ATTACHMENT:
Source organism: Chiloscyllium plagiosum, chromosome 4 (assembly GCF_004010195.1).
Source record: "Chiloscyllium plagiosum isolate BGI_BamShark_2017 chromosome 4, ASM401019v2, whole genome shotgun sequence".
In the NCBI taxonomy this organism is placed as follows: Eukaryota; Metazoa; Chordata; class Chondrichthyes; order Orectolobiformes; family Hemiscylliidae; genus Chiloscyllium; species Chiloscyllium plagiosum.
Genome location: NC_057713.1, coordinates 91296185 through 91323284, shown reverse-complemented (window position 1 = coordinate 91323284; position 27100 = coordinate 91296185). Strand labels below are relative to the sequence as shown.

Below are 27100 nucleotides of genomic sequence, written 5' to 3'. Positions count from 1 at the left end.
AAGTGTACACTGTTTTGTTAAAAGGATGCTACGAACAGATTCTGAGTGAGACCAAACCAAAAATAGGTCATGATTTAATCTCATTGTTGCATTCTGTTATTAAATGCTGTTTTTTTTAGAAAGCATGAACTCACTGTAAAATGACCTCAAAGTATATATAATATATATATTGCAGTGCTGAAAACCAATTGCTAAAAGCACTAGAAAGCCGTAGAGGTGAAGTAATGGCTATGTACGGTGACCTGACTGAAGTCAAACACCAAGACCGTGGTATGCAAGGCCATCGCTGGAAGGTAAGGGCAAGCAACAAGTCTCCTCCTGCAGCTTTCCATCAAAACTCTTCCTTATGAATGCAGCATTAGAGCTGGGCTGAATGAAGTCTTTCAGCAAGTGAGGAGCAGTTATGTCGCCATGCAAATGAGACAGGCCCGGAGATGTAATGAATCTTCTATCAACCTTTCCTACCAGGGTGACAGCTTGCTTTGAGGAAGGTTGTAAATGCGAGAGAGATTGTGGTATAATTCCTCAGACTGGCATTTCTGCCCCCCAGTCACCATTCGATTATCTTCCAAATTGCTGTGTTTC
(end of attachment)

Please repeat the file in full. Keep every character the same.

Source organism: Chiloscyllium plagiosum, chromosome 4 (assembly GCF_004010195.1).
Source record: "Chiloscyllium plagiosum isolate BGI_BamShark_2017 chromosome 4, ASM401019v2, whole genome shotgun sequence".
In the NCBI taxonomy this organism is placed as follows: Eukaryota; Metazoa; Chordata; class Chondrichthyes; order Orectolobiformes; family Hemiscylliidae; genus Chiloscyllium; species Chiloscyllium plagiosum.
Genome location: NC_057713.1, coordinates 91296185 through 91323284, shown reverse-complemented (window position 1 = coordinate 91323284; position 27100 = coordinate 91296185). Strand labels below are relative to the sequence as shown.

Below are 27100 nucleotides of genomic sequence, written 5' to 3'. Positions count from 1 at the left end.
AAGTGTACACTGTTTTGTTAAAAGGATGCTACGAACAGATTCTGAGTGAGACCAAACCAAAAATAGGTCATGATTTAATCTCATTGTTGCATTCTGTTATTAAATGCTGTTTTTTTTAGAAAGCATGAACTCACTGTAAAATGACCTCAAAGTATATATAATATATATATTGCAGTGCTGAAAACCAATTGCTAAAAGCACTAGAAAGCCGTAGAGGTGAAGTAATGGCTATGTACGGTGACCTGACTGAAGTCAAACACCAAGACCGTGGTATGCAAGGCCATCGCTGGAAGGTAAGGGCAAGCAACAAGTCTCCTCCTGCAGCTTTCCATCAAAACTCTTCCTTATGAATGCAGCATTAGAGCTGGGCTGAATGAAGTCTTTCAGCAAGTGAGGAGCAGTTATGTCGCCATGCAAATGAGACAGGCCCGGAGATGTAATGAATCTTCTATCAACCTTTCCTACCAGGGTGACAGCTTGCTTTGAGGAAGGTTGTAAATGCGAGAGAGATTGTGGTATAATTCCTCAGACTGGCATTTCTGCCCCCCAGTCACCATTCGATTATCTTCCAAATTGCTGTGTTTC